The things that he thought should be cut were all the things we knew were at the heart of the show but were not working at full power yet. The stuff he liked was fun but not essential and we expected to drop it. I took his story as permission to consider and then ignore his advice.

What is the value of work-in-progress showings?

The audience has got its job and we have ours. I see the use of the work-in-progress in some contexts, maybe it gives you a subsidiary deadline for example. We were forced to do a work-in-progress showing of Good and True, we were so terrified of the audience we expected to pull that we made the sketch version very funny as a defence mechanism, unexpectedly we enjoyed that mode and adopted it for the rest of the devising process. Often however I believe a work-in-progress focuses on the least interesting part of a show and that the interesting ideas need to develop fully without an audience.

I wondered how much the advice you got from scientists for the rice piece (Of All The People In All The World) could be considered as a dramaturgy?

Barry Churnoff, a professor in environmental science from Wesleyan University came to us and said ‘We’ve got expertise in an area in which you don’t have expertise, we can help you with raw material for your show’. It worked out perfectly. They were thorough, rigorous, imaginative and understood absolutely that it was our choice how and where to use their material. What is key to that show is that it is formally very strong, then the content can be very flexible. The scientists generating content for us but only shapes the show to a limited degree. It’s almost like we’re the DJs and someone passes us a stack of 7 inch singles and says ‘You might want to play these’.

When we did the first World Version of Of All The People In All The World in Stuttgart, a brilliant guy called Wouter van Ransbeek evolved into a position which, in retrospect, I recognise as our dramaturg. We had performed the show very little at that point. We were used to working with 1 tonne of rice not 104 tonnes. We were used to performing to a national not an international audience. A lot of things were new and it was going to be a very high profile gig, so it was quite stressful. Wouter really helped by asking questions and suggesting answers: ‘What about this? Will that work? Wouldn’t it be funny if…? The thing you need to know about Stuttgart is….’ He felt like another collaborator, but crucially someone more ‘on my side’ than that of the performers. Usually we’re a unit but occasionally you get that sense that performers are a gang. They need each other in a different way than they need you. They have to rely on each other in a different way and occasionally that means they need to be able to slag you off, bitch about you or the process. Some times they need you to pump them with confidence and if you have concerns yourself at that stage you can’t let on. It was good to have Wouter as a confidant and advisor. What made it fantastic was that he was a brilliant laugh as well.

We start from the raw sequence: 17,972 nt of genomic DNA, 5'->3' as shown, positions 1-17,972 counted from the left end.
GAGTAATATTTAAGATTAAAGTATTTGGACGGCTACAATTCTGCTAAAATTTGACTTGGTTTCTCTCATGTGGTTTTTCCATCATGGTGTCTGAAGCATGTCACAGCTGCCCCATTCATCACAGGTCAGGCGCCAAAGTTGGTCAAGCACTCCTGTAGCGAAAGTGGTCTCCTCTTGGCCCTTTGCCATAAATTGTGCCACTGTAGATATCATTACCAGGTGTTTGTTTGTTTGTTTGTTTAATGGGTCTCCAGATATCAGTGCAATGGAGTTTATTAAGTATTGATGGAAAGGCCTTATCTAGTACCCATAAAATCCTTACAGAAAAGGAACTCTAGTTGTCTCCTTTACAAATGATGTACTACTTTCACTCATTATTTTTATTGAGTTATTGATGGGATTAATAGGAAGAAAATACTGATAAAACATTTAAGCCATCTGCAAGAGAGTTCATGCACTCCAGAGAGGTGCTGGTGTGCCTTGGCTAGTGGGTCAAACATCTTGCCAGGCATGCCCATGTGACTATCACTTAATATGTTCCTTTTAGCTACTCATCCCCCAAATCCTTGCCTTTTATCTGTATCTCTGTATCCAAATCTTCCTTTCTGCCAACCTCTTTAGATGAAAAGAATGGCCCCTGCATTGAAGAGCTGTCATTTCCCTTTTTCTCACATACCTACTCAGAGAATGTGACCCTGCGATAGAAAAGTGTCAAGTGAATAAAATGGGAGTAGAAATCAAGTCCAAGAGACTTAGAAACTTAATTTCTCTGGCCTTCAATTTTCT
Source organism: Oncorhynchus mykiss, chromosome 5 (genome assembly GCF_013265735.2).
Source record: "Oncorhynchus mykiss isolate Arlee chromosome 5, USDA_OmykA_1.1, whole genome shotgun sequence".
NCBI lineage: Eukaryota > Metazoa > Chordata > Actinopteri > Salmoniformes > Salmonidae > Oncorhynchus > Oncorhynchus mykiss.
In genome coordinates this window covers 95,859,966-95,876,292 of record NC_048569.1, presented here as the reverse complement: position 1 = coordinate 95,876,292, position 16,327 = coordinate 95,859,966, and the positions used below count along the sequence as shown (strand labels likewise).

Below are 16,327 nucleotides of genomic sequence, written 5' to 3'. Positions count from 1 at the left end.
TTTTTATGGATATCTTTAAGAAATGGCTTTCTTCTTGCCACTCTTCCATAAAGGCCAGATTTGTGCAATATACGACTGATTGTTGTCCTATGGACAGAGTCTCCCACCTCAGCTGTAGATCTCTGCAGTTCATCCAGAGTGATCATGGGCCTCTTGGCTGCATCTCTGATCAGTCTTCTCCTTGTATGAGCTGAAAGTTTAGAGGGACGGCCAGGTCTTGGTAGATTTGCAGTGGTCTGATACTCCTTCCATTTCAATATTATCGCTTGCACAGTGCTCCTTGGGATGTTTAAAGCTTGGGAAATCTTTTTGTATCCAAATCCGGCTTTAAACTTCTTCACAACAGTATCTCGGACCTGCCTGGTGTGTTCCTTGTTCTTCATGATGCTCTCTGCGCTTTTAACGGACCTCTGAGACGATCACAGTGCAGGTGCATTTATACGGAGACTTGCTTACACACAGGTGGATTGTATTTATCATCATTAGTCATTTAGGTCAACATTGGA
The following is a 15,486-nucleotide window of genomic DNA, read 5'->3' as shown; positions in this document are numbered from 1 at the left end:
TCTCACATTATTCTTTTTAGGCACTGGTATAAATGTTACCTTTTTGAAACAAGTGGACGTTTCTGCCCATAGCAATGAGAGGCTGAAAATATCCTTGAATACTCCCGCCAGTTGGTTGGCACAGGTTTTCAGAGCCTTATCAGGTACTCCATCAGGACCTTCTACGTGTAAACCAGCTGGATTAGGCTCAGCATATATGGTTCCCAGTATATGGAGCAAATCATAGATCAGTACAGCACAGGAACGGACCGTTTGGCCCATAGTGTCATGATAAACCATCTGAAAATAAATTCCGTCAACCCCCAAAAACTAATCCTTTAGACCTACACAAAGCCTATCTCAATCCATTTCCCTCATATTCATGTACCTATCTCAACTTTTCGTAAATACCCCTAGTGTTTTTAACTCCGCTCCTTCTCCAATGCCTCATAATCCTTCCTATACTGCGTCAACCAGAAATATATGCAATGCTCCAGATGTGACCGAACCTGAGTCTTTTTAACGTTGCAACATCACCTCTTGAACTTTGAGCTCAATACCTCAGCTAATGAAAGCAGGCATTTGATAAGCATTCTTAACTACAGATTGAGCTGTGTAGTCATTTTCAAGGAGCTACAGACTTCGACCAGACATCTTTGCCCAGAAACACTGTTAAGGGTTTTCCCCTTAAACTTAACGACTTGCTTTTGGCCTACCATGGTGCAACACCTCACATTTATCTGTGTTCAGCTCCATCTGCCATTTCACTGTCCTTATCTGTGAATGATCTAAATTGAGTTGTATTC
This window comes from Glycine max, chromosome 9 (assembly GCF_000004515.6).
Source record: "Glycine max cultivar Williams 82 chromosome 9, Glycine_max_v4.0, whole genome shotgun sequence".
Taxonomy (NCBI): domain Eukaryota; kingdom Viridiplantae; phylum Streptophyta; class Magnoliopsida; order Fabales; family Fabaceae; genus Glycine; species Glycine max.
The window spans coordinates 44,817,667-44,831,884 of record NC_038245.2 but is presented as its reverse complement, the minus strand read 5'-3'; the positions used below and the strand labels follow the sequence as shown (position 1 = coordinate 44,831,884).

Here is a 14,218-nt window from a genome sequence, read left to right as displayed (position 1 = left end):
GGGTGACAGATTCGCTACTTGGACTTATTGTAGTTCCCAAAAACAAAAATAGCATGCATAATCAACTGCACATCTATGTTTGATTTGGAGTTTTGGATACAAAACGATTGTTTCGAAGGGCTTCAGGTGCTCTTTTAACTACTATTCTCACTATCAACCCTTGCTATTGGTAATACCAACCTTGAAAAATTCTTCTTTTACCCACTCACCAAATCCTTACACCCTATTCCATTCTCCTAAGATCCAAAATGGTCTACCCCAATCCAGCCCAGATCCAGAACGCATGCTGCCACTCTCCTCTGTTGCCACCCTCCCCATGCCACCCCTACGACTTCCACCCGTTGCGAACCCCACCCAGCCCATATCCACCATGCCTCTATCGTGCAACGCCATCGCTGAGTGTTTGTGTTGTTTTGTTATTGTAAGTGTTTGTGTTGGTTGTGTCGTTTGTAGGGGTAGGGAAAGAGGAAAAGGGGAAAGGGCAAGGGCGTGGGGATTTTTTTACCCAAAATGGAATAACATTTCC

Is video your dramaturg?

Video documentation of rehearsal is something we once used a lot, but everything looks so rubbish on video we never looked back at the footage for a value judgement, you know that in the moment. Instead we would use video as a reference to track back and to find the moment or two that felt brilliant and ask ‘Why was it brilliant, what did we do, can we do it again?’ I suppose it’s like an action replay. It enables you to see the detail of what was happening. A stenographer more than a dramaturg.

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One response to “Dramaturgy in Dialogue: James Yarker

  1. Pingback: Steps Keep Going « Stan’s Cafe Theatre Company